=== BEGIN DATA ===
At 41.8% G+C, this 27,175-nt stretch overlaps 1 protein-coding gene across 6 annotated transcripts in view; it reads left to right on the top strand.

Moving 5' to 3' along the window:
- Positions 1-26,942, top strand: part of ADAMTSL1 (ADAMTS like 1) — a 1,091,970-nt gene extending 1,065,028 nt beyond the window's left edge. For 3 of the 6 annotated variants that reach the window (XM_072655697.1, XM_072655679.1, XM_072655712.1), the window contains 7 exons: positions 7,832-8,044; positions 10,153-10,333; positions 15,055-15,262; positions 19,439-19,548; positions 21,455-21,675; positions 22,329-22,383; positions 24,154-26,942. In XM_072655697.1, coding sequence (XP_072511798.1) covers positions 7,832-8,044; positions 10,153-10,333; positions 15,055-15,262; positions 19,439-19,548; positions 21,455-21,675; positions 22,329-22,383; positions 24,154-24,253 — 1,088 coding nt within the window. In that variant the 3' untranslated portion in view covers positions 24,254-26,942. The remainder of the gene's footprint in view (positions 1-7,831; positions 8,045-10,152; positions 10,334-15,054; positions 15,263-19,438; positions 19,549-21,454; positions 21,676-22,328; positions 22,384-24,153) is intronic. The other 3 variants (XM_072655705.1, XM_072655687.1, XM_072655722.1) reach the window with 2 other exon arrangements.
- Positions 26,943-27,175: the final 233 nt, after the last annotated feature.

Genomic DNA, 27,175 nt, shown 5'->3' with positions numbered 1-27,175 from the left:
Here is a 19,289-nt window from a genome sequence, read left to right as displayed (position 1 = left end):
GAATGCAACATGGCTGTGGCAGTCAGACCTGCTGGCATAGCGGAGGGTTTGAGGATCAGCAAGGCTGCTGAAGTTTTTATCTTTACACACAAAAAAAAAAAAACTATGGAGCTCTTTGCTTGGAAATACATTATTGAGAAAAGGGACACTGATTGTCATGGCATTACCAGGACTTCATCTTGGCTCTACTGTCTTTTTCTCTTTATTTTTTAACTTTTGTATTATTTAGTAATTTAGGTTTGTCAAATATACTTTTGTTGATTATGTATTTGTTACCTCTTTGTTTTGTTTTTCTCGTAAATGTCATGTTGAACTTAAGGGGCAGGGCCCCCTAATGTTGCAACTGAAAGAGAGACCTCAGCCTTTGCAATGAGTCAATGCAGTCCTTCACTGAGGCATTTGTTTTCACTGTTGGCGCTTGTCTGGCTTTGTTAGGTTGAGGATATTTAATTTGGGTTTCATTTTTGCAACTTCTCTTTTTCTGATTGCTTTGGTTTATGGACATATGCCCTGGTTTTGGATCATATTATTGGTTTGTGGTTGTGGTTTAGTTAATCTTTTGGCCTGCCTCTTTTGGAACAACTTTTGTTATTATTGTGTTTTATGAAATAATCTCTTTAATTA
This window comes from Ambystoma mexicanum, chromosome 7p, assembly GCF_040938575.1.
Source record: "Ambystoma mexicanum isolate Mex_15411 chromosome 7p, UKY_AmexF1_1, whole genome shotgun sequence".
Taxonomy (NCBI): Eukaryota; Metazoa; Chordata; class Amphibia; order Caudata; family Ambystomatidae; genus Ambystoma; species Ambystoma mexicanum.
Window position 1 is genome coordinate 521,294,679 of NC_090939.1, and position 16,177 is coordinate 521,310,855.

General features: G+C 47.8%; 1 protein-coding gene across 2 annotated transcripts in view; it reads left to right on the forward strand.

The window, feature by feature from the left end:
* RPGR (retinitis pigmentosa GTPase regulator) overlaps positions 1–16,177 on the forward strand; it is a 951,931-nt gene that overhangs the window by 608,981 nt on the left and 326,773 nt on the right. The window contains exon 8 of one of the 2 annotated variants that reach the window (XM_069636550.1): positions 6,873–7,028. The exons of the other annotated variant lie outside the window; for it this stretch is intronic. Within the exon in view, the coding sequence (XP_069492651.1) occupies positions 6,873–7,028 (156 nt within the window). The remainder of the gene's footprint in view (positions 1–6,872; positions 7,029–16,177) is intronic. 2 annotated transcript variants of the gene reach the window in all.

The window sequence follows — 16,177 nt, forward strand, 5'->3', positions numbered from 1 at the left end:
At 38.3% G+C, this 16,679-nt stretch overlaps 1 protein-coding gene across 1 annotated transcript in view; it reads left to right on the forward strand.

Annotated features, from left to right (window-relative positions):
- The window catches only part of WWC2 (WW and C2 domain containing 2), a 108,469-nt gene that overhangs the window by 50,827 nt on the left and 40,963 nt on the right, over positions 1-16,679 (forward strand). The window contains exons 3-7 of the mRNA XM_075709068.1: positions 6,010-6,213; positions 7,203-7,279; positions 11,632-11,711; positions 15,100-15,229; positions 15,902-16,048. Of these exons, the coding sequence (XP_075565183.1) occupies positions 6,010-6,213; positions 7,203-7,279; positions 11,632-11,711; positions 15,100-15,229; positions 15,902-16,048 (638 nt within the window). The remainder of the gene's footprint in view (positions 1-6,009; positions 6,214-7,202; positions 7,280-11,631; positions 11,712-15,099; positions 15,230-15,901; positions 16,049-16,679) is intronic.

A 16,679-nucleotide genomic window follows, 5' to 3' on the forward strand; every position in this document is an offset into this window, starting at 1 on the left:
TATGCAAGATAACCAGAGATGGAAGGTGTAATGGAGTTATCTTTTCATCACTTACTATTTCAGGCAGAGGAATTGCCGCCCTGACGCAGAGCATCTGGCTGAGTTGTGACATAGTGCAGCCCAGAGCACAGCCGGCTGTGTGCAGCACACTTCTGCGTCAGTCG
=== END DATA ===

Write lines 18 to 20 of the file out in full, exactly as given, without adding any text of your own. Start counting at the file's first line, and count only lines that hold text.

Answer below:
- The window catches only part of WWC2 (WW and C2 domain containing 2), a 108,469-nt gene that overhangs the window by 50,827 nt on the left and 40,963 nt on the right, over positions 1-16,679 (forward strand). The window contains exons 3-7 of the mRNA XM_075709068.1: positions 6,010-6,213; positions 7,203-7,279; positions 11,632-11,711; positions 15,100-15,229; positions 15,902-16,048. Of these exons, the coding sequence (XP_075565183.1) occupies positions 6,010-6,213; positions 7,203-7,279; positions 11,632-11,711; positions 15,100-15,229; positions 15,902-16,048 (638 nt within the window). The remainder of the gene's footprint in view (positions 1-6,009; positions 6,214-7,202; positions 7,280-11,631; positions 11,712-15,099; positions 15,230-15,901; positions 16,049-16,679) is intronic.

A 16,679-nucleotide genomic window follows, 5' to 3' on the forward strand; every position in this document is an offset into this window, starting at 1 on the left:
TATGCAAGATAACCAGAGATGGAAGGTGTAATGGAGTTATCTTTTCATCACTTACTATTTCAGGCAGAGGAATTGCCGCCCTGACGCAGAGCATCTGGCTGAGTTGTGACATAGTGCAGCCCAGAGCACAGCCGGCTGTGTGCAGCACACTTCTGCGTCAGTCG